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Old vs new

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| 16 Jan 2012, 06:12 AM Agree 0

It's probably been discussed on this forum already, but I was wondering what people thought about the old vs new debate. I like the idea of buying older properties for their add value potential - is this outweighed by low maintenance, depreciation, etc. that new properties offer?
  • MyPropAU | 17 Jan 2012, 10:38 PM Agree 0
    Yes, what’s best for the rental property investor when looking to buy? Consider a new property or one a few years old? Everybody likes new, so it’s important to put your emotions to one side and work out what will give the best return. My experience in property investing is that its likely a property a few years old will make me the best investment.

    True, it won’t have the brightest finishes or contain the latest appliances, but there are good reasons to consider an older property. My recent purchase was in Gladstone. More info here, http://shrvl.com/PK9B6 Before my visit to Gladdy I did a lot of research and knew exactly what the type of property I wanted to buy. It was a 4x2x2 in a location not too far from the CBD and close to schools, shopping, entertainment and transport.

    Why not buy new? There is a lot of new property for sale in Gladstone. House and land packages. Although a new property will provide the maximum depreciation tax deductions, a property a few years old will still have many years or valuable depreciation benefits. And, depreciation can make the difference of making a property cash flow positive and assisting in the investment growth. For me, I don’t like the thought of paying developers premium on a house and land package.

    I believe a house say 3 -6 years old can be purchased without a developers premium offering better value. The location could be better as well in a more established location and likely larger land size as well. Rental values should not be that much different either. A property over 10 years may also offer the opportunity of a cosmetic referb, including possible rendering, painting and floor coverings. This could lift the capital and rental values showing a faster property return.

    Using an online investment property advisor and manager will assist in making property wealth faster. The determined property investor will always be looking to outperform the market by finding rental investment properties in growth areas to maximise his wealth creation as fast as possible.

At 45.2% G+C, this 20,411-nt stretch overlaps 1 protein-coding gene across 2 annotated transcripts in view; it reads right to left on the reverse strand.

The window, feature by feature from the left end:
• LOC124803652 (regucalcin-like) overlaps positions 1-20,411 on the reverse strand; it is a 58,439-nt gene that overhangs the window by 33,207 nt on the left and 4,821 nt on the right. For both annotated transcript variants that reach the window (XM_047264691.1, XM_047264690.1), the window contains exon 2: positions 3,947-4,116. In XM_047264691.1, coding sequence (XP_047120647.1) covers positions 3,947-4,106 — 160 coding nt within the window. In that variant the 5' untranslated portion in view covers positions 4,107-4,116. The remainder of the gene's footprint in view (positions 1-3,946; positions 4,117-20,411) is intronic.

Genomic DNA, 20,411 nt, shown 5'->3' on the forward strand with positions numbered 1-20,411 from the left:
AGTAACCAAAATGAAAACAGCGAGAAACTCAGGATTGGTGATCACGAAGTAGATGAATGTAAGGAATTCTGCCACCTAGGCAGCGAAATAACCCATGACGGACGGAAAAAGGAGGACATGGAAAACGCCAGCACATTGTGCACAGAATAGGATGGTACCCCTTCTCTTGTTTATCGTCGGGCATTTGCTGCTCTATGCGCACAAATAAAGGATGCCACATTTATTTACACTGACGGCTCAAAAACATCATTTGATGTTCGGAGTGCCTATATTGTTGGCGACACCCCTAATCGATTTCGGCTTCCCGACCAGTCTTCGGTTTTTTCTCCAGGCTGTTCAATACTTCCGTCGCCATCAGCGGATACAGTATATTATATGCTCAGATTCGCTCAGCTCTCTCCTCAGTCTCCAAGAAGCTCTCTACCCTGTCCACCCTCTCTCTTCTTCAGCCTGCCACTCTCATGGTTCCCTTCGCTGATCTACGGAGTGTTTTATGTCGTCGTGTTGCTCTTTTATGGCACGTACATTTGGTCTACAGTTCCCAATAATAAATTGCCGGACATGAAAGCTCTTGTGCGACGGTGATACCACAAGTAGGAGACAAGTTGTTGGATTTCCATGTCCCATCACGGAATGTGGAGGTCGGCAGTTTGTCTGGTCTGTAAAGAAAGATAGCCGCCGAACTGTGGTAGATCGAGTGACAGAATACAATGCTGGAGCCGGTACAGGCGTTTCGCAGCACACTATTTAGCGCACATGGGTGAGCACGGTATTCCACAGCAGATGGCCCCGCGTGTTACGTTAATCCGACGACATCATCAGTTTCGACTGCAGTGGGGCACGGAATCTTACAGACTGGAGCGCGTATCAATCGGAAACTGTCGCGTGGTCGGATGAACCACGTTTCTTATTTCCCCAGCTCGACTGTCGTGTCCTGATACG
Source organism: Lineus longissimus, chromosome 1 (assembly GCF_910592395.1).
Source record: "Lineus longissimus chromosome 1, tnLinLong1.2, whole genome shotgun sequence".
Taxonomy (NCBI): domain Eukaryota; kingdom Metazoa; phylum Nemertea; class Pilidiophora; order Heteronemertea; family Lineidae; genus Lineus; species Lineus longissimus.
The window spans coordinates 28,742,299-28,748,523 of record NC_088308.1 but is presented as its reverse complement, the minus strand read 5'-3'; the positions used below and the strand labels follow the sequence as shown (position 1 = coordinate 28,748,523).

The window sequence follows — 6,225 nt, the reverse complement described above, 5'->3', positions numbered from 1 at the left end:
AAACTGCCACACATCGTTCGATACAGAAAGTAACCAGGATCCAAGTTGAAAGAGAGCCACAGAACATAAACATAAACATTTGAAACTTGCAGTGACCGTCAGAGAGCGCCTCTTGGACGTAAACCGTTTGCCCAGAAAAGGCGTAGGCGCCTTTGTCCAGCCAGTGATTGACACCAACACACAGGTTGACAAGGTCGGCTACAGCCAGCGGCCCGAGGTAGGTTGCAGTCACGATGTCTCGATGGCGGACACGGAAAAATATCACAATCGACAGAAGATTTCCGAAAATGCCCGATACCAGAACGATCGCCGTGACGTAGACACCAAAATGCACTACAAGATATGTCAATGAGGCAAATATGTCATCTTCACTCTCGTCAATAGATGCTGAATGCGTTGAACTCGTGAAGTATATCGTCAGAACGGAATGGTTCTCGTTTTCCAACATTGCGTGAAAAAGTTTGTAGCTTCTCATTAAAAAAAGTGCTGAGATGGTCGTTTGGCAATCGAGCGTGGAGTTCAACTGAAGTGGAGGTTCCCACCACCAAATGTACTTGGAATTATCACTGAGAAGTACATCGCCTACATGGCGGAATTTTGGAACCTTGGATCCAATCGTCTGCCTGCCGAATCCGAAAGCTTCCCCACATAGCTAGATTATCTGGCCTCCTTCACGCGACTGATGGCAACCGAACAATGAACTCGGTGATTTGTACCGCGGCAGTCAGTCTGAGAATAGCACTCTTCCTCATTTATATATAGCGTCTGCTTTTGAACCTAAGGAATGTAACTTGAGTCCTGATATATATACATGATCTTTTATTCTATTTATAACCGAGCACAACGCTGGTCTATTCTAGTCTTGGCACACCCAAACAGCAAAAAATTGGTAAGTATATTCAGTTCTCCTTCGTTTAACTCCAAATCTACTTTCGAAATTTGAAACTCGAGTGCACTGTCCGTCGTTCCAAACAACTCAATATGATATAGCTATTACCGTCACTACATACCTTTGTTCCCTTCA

Cheers

    Antony
    www.MyProp.com.au

  • dingo32 | 03 Feb 2012, 04:44 AM Agree 0
    Thanks for that, and sorry for the late reply - been away for a while. So it sounds like you're not a huge fan of new property. Do you think that the selling points of new property (better depreciation, lower maintenance, etc.) are mainly what the developers are telling us to sell their stock, or are there some genuine bonuses for investors there? What about things like the $10k Queensland bonus? Is it worth chasing the free money to buy new property, or is it not worth it in the long run?
  • Markjames220 | 17 Jul 2012, 06:03 AM Agree 0
    Buying older is best than buy new property. There is small opportunity to add value to a new home. Older investment property is Equity, Affordable. Older homes frequently have great features which can’t be replicated in new homes. Location fixation is another positive point.
  • Brock Chewings | 18 Jul 2012, 06:08 AM Agree 0
    Markjames220
    "Buying older is best than buy new property. "

    I agree with you... but, this fact sometimes result in reciprocal... especially now that some places that have their own version of economic recession... in this case, people tend to sell their property at a price sometimes lower than the real cost and value... and mostly a bit hard to deal with this lose...
  • Eos Property | 26 Jul 2012, 01:12 AM Agree 0
    Defining 'old' and 'new' is the key to this whole debate.

    Properties around 3 - 5 years old still have plenty of depreciation left in them with reasonable maintenance costs. Choose wisely and you can also add value to your investment.

    Depreciation runs out over 40 years but it is fair to say that in most cases the bulk of any depreciation claims are available in the first 5 years of a properties life when plant and equipment claims are at their greatest. After about five years your greatest claim tends to come from capital works (the building) which remains constant throughout the life of the property anyway.

    Having said all of that 'depreciation' and subsequent tax benefits should only be seen as the icing on the cake - they should not be the reason for choosing one property over another.
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